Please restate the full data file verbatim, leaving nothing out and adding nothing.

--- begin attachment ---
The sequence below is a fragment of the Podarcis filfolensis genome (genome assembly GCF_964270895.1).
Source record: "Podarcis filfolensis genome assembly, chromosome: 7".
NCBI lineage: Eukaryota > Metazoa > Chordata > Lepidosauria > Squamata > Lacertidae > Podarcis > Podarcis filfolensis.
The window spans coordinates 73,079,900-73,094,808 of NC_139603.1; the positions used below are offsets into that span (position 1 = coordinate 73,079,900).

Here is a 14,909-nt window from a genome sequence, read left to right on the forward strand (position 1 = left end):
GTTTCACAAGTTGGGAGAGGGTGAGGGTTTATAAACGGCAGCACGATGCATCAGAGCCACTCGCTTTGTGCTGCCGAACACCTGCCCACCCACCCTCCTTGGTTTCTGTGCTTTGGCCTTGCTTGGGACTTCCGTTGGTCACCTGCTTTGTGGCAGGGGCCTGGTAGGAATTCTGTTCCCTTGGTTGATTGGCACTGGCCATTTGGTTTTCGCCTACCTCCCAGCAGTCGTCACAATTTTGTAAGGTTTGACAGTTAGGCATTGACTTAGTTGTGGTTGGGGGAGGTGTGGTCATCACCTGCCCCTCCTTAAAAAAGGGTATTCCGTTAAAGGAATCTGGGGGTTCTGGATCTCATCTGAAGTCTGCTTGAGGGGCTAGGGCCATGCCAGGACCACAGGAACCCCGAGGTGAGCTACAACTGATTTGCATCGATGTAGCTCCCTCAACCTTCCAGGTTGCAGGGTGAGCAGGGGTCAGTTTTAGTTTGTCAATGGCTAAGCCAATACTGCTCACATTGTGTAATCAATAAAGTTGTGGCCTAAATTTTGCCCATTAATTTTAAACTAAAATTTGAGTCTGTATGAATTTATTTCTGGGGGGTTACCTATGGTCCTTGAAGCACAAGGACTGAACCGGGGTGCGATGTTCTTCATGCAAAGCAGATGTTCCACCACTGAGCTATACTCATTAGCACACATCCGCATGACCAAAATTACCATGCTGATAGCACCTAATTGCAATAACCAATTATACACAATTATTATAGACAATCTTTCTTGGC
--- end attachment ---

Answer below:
The sequence below is a fragment of the Podarcis filfolensis genome (genome assembly GCF_964270895.1).
Source record: "Podarcis filfolensis genome assembly, chromosome: 7".
NCBI lineage: Eukaryota > Metazoa > Chordata > Lepidosauria > Squamata > Lacertidae > Podarcis > Podarcis filfolensis.
The window spans coordinates 73,079,900-73,094,808 of NC_139603.1; the positions used below are offsets into that span (position 1 = coordinate 73,079,900).

Here is a 14,909-nt window from a genome sequence, read left to right on the forward strand (position 1 = left end):
GTTTCACAAGTTGGGAGAGGGTGAGGGTTTATAAACGGCAGCACGATGCATCAGAGCCACTCGCTTTGTGCTGCCGAACACCTGCCCACCCACCCTCCTTGGTTTCTGTGCTTTGGCCTTGCTTGGGACTTCCGTTGGTCACCTGCTTTGTGGCAGGGGCCTGGTAGGAATTCTGTTCCCTTGGTTGATTGGCACTGGCCATTTGGTTTTCGCCTACCTCCCAGCAGTCGTCACAATTTTGTAAGGTTTGACAGTTAGGCATTGACTTAGTTGTGGTTGGGGGAGGTGTGGTCATCACCTGCCCCTCCTTAAAAAAGGGTATTCCGTTAAAGGAATCTGGGGGTTCTGGATCTCATCTGAAGTCTGCTTGAGGGGCTAGGGCCATGCCAGGACCACAGGAACCCCGAGGTGAGCTACAACTGATTTGCATCGATGTAGCTCCCTCAACCTTCCAGGTTGCAGGGTGAGCAGGGGTCAGTTTTAGTTTGTCAATGGCTAAGCCAATACTGCTCACATTGTGTAATCAATAAAGTTGTGGCCTAAATTTTGCCCATTAATTTTAAACTAAAATTTGAGTCTGTATGAATTTATTTCTGGGGGGTTACCTATGGTCCTTGAAGCACAAGGACTGAACCGGGGTGCGATGTTCTTCATGCAAAGCAGATGTTCCACCACTGAGCTATACTCATTAGCACACATCCGCATGACCAAAATTACCATGCTGATAGCACCTAATTGCAATAACCAATTATACACAATTATTATAGACAATCTTTCTTGGC